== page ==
For the non Chrysler folks.

Only the 4 cylinder Chrysler cars had rear only mechanical brakes as standard equipment.

All of the 6 cylinder cars had 4 wheel hydraulic brakes as standard equipment as well as the Model 58 4 cylinder.

 

4 hours ago, 28 Chrysler said:

For the non Chrysler folks.

Only the 4 cylinder Chrysler cars had rear only mechanical brakes as standard equipment.

All of the 6 cylinder cars had 4 wheel hydraulic brakes as standard equipment as well as the Model 58 4 cylinder.

Mechanical brakes MUST be backed up with a very loud horn,maybe a 5 mile Klaxon.

Bob Roller

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In addition to the louder than normal horn there is the "French brake" which is

the bumper of whatever's in front of you.I had a good looking 1935 Packard

CC with mechanical brakes and they were supposedly adjusted right but to

me they felt weak.Back then I was used to brakes on a "J" Duesenberg and

maybe that was a poor comparison.

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4 hours ago, 28 Chrysler said:

For the non Chrysler folks.

Only the 4 cylinder Chrysler cars had rear only mechanical brakes as standard equipment.

All of the 6 cylinder cars had 4 wheel hydraulic brakes as standard equipment as well as the Model 58 4 cylinder.

The original Chrysler, introduced in 1924 was a newly designed, modern car with a 6-cylinder engine, 4-wheel hydraulic brakes and other advanced features. During that time period Chrysler was absorbing the former Maxwell auto company and in 1926 the Maxwell was essentially relabeled as a Chrysler, models 50 and 58. I had a 1928 model 52 and it looked almost exactly like the larger, more expensive Chrysler 62, in fact was not that much smaller, but underneath they had very little in common. The 4-cylinder model 52 had a thermosiphon cooling system (gravity operated, no water pump) and fabric universal joints and, as noted above 2-wheel mechanical brakes. It was basically a bullet-proof design and held up well, but was far behind its time design wise.

 

 

Chrysler007.thumb.jpg.2ac2949380a581a200593c30c3a8d27a.jpg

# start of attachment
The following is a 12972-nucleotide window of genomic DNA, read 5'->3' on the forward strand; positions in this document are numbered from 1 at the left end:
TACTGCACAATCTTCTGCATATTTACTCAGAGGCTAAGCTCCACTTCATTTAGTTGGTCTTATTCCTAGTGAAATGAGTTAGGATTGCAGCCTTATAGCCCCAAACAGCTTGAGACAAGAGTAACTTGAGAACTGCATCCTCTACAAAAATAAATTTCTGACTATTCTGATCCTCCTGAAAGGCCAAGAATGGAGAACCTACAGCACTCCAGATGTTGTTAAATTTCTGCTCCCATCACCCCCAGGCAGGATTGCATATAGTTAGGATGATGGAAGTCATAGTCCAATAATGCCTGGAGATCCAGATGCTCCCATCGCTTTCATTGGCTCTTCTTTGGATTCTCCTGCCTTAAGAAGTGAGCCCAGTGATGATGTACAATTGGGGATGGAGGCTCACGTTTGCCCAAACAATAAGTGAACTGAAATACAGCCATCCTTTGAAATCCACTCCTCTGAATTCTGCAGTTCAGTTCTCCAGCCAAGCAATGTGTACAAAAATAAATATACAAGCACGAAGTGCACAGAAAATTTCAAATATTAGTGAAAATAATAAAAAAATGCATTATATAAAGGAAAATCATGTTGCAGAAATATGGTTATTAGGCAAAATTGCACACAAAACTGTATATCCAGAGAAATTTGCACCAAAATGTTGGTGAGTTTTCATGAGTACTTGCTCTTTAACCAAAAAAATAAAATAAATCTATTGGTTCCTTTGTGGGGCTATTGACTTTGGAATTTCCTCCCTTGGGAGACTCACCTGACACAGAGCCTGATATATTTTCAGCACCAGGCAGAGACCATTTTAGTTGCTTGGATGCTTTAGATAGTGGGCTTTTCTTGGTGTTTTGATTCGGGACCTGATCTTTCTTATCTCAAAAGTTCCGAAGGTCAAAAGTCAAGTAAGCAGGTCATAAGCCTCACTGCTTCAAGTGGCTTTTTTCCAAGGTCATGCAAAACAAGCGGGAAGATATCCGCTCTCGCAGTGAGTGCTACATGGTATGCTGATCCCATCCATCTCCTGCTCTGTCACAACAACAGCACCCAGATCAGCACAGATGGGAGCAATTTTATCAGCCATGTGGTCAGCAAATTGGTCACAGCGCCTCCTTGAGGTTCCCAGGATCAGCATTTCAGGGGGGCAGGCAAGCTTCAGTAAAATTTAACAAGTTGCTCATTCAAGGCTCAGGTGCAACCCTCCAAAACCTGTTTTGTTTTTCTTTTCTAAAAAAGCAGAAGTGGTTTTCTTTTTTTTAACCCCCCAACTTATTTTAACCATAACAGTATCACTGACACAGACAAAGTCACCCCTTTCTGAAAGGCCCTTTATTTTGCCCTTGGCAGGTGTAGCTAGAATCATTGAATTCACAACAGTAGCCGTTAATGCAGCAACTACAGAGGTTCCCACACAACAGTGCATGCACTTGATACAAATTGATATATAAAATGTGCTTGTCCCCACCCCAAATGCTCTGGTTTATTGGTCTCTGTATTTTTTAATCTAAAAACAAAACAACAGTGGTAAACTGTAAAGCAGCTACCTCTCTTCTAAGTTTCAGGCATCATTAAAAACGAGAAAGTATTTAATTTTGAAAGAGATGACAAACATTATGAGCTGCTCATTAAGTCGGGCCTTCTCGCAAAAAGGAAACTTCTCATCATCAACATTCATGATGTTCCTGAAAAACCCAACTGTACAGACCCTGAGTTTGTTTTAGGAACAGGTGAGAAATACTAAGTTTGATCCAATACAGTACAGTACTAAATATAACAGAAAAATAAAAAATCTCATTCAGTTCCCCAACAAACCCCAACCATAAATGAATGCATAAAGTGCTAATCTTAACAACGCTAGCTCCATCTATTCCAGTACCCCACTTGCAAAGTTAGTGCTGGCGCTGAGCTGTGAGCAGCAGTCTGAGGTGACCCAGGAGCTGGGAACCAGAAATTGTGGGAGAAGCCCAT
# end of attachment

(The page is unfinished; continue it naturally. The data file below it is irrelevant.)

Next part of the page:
I bought the 1928 Model 52 from the original owner who was a traveling salesman and drove the car all over East Tennessee. I have no idea how many miles were on it, but it was his sole transportation for business and family until an axle broke in 1959. Interestingly he had chosen that car specifically because of the 2-wheel brakes. He was one of many at the time who didn't trust brakes on the front wheels. He thought in an emergency situation the front brakes would lock and cause you to lose control of the car. Actually, until the advent of antilock brakes the old guy might have had a point.

 

Don

 

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Hi Don. That old gent was far from alone in his assessment of front wheel brakes. I have mentioned before that Cadillac in their first iteration of 4 wheel brakes for the 1924 & 1925 V63 hedged their bet. They built a primitive mechanical ABS system which disconnected the outside front wheel brake in a turn. It works, and I wonder if any other makes had some equivalent ? 

 

That is one fine picture showing the pride of honest work your Chrysler must have felt ! In harness until 1959 !!!!!!!!

 

By the way, I love your statement regarding definition of antique. I am only slightly younger than you, having been born in 1944. To us, the only cars on the road when we were born were pre-war, and the late '30s cars we first remember riding in were "modern". My dad had a '33 Buick which I still remember, and then a '39 Pontiac. Call me a cranky old man if you want, but IMHO antique cars have exposed vertical radiators. Those were the OLD cars in our youth. I loved them then, I love them now !

                                                                                Cranky and old,    -    Cadillac Carl 

 

P.S. Maybe it should be mentioned, however, that pre-ABS proportioning valves want to lock the front brakes before the natural tendency for the rears to lock. Helps to keep the beast from swapping ends.   -   CC 

Edited by C Carl
Add P.S. (see edit history)